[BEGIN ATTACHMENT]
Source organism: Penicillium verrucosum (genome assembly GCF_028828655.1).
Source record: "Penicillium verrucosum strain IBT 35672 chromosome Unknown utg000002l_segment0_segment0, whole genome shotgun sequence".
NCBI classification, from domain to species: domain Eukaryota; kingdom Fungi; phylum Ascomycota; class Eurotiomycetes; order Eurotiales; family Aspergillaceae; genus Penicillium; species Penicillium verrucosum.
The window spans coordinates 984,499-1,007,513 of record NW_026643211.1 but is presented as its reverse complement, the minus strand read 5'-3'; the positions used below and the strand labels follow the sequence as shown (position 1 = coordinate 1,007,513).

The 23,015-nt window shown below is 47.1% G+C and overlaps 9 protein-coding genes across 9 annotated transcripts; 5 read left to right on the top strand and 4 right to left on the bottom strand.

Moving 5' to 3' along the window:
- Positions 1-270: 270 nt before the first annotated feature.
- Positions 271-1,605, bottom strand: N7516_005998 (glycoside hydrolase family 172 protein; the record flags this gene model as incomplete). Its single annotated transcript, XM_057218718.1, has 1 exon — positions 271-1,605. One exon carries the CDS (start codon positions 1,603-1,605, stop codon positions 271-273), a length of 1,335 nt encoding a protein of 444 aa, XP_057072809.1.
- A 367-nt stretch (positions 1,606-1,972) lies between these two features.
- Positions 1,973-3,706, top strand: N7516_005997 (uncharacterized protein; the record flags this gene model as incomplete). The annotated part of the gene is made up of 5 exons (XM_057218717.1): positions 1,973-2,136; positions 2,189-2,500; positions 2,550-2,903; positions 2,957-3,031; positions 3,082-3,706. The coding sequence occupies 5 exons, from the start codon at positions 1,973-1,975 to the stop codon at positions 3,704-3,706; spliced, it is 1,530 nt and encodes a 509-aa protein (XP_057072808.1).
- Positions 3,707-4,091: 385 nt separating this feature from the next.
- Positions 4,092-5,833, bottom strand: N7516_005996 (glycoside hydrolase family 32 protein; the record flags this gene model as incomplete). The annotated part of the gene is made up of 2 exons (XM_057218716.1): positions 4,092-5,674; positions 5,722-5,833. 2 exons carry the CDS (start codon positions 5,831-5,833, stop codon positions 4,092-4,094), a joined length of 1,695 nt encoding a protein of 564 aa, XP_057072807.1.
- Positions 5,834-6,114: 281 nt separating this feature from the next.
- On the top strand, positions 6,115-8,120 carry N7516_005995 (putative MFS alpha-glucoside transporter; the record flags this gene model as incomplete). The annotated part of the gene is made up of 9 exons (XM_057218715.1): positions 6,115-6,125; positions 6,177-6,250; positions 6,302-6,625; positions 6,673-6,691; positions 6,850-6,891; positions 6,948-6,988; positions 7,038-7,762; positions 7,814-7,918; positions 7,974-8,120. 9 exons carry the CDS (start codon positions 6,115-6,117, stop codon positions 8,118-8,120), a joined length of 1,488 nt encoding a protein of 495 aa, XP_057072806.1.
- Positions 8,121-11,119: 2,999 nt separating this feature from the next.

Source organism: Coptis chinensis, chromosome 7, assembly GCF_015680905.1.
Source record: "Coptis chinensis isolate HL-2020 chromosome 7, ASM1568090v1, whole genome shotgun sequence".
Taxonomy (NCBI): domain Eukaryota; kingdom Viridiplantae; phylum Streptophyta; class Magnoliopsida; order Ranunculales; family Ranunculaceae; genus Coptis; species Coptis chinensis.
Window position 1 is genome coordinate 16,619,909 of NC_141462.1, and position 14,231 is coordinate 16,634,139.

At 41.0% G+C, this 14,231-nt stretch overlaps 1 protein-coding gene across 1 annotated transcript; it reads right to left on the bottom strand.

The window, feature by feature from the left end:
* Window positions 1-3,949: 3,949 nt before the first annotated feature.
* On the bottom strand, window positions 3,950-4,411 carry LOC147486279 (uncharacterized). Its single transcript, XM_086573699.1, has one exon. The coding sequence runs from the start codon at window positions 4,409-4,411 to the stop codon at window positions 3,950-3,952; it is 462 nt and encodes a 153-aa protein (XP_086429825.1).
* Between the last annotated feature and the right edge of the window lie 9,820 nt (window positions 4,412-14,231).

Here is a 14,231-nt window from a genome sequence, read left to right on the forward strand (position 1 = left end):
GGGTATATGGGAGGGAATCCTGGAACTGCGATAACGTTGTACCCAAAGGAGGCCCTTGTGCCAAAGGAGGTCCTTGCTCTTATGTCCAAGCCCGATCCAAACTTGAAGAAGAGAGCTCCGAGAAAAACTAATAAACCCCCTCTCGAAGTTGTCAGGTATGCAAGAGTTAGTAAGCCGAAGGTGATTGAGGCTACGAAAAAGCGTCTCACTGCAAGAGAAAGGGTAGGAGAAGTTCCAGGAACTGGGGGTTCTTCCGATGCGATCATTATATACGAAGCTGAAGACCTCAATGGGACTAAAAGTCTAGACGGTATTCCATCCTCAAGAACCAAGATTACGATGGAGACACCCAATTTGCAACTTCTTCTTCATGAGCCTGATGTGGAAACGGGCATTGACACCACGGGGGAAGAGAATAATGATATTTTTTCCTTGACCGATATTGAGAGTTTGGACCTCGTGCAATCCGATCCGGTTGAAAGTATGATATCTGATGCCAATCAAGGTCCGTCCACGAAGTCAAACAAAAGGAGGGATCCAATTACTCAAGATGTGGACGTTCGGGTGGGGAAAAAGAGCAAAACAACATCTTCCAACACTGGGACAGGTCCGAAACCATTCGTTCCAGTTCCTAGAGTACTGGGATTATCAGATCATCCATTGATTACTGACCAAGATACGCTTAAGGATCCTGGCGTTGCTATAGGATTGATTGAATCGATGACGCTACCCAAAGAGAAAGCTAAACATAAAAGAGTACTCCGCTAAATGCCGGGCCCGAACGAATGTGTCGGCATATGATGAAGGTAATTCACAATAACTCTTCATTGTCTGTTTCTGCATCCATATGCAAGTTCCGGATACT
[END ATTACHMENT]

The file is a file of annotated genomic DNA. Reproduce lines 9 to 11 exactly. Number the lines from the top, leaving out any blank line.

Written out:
- A 367-nt stretch (positions 1,606-1,972) lies between these two features.
- Positions 1,973-3,706, top strand: N7516_005997 (uncharacterized protein; the record flags this gene model as incomplete). The annotated part of the gene is made up of 5 exons (XM_057218717.1): positions 1,973-2,136; positions 2,189-2,500; positions 2,550-2,903; positions 2,957-3,031; positions 3,082-3,706. The coding sequence occupies 5 exons, from the start codon at positions 1,973-1,975 to the stop codon at positions 3,704-3,706; spliced, it is 1,530 nt and encodes a 509-aa protein (XP_057072808.1).
- Positions 3,707-4,091: 385 nt separating this feature from the next.